Written by: Stan Becton
Many student-athletes at Carnegie Mellon University have been able to transfer their leadership skills from athletics to other organizations on campus. A two-sport athlete in football and men’s track and field, sophomore Jimmy Nguyen is the president of the fishing club at Carnegie Mellon. Fishing is a passion he has had since a trip to his local lake, near his home in California, at the age of seven.
“I was originally at the lake to feed the ducks, but I was captivated by the local fishermen. I returned the next day with my dad with a rod and tackle box,” said Nguyen.
When Nguyen arrived at Carnegie Mellon fishing was a passion he looked to continue. This drew him to the fishing club his first semester on campus. However, he was disappointed with the limited number of outings and lack of participation.
With a president that was a graduating senior and a lack of commitment from members, Nguyen joined the fishing club as it was on its last legs. At the end of the year, he took over with the hope of reviving it from its dying state. Nguyen had to learn to navigate the difficulties of running a student organization and how to work with the SLICE office in a short time to keep the club alive.
“Once I realized that it was a dying club, I was motivated to keep it going,” said Nguyen. “I know people who love fishing just as much as me and I believed that with their help, we could get this club back on its feet.”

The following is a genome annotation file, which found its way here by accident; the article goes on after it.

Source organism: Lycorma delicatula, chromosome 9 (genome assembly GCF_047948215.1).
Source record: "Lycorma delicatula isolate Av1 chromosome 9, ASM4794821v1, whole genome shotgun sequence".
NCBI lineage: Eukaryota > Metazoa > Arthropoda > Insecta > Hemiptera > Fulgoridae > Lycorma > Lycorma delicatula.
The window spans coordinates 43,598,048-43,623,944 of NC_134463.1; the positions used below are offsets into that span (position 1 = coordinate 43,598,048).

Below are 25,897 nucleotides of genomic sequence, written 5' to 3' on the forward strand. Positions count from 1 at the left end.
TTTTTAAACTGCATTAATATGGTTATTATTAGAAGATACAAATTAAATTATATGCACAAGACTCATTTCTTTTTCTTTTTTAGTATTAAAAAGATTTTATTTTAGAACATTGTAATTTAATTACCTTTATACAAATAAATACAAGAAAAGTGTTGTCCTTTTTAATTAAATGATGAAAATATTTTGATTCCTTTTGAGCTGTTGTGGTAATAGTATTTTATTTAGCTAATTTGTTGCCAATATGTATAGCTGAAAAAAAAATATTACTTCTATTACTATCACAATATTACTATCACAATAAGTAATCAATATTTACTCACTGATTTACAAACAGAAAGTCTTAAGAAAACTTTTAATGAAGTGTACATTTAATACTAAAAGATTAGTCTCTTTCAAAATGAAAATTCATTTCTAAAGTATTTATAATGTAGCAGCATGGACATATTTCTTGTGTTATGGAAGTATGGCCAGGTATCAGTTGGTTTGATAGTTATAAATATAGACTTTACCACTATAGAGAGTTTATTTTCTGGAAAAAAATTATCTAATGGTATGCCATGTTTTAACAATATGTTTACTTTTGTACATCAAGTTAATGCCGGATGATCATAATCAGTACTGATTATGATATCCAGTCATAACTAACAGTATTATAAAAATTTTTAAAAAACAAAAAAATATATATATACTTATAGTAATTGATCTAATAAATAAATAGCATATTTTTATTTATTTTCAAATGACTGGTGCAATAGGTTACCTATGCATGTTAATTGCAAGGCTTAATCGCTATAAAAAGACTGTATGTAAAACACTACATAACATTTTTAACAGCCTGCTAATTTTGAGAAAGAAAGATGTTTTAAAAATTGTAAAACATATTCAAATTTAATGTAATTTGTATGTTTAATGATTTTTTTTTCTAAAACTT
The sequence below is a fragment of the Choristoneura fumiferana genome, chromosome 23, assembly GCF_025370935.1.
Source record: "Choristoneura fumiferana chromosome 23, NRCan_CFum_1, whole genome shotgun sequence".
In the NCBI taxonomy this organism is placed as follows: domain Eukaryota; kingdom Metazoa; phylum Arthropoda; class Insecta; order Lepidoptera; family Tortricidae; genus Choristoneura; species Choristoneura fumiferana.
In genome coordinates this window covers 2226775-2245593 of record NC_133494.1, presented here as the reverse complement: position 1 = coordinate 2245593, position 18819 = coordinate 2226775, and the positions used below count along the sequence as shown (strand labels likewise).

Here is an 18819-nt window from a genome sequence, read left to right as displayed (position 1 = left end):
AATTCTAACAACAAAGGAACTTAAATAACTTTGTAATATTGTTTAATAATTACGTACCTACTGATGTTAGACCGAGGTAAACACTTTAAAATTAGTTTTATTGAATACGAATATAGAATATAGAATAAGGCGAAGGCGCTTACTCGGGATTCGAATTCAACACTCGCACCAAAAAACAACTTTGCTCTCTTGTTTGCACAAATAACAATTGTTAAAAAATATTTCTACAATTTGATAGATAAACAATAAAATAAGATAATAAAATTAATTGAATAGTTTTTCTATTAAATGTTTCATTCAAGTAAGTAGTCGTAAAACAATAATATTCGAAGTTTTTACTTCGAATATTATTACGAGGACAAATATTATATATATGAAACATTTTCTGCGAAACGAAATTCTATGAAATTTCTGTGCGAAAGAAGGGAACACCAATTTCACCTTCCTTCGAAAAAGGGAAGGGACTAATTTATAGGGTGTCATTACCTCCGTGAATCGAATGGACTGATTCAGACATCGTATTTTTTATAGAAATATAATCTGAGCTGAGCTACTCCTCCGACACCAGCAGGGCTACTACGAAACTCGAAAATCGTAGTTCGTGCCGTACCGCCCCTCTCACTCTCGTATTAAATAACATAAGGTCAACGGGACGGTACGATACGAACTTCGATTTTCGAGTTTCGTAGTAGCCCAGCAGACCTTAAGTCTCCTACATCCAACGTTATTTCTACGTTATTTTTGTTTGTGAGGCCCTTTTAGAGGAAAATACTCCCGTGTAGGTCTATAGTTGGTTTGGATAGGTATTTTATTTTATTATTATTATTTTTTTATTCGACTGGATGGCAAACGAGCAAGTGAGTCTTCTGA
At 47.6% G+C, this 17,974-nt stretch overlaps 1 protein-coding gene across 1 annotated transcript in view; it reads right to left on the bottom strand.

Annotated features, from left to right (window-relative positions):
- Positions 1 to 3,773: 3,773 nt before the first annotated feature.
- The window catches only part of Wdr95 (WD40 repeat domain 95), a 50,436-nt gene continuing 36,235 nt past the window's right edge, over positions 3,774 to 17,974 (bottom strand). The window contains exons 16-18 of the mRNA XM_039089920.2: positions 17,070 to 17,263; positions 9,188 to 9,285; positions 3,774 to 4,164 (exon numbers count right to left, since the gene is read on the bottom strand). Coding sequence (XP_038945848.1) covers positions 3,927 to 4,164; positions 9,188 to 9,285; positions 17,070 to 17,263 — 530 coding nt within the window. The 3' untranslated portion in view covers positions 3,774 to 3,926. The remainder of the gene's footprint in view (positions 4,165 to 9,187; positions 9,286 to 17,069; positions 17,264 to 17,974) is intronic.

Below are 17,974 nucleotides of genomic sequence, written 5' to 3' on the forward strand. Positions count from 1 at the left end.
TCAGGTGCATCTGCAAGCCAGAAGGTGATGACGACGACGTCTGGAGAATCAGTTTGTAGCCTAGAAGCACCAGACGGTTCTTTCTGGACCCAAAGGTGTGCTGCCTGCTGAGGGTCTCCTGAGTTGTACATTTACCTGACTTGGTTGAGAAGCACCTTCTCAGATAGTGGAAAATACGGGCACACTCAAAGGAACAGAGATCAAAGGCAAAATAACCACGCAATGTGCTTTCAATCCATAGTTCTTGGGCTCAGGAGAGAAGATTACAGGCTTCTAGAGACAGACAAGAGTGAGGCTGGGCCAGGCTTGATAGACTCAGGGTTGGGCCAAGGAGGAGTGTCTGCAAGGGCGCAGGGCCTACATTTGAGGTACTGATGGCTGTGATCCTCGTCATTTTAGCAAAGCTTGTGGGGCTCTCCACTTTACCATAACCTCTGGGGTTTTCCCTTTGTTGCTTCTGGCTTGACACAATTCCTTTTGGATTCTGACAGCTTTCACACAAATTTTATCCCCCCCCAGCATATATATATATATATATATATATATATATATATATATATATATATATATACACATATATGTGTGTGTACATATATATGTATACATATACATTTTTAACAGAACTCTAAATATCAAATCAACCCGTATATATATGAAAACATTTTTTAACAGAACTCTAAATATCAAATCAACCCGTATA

Now with Nguyen’s leadership, the fishing club meets on weekends for their outings. With a newly acquired boat, the three rivers surrounding Pittsburgh are of easy access to the club. When without the boat, they go to a local lake or creek. Members can bring their own fishing gear or the club will provide some for them.
With all the fun Nguyen has fishing he is still a two-sport student-athlete at Carnegie Mellon. Luckily, he has been able to balance all his responsibilities by relying on those around him. His co-president, football sophomore Max Martinez, has been able to help him keep the club running efficiently.
“Since we are starting from scratch, Max and I are trying to let people know that there is a fishing club on campus and encourage people to join regardless of fishing experience. We research the rivers, lakes, and ponds around Pittsburgh to find the best spots and times to fish so that our members won’t be skunked when they go fishing,” said Nguyen.
The cooperation between Nguyen and Martinez has helped the fishing club reach a place it hasn’t been for quite some time. When looking toward the future of the club, Nguyen wants to provide an opportunity for others to experience something he is passionate about.
“Fishing is a great hobby to pick up because it allows you to relax and be one with nature,” said Nguyen. “I hope that the club can help people who want to fish but can't due to inexperience or lack of gear.”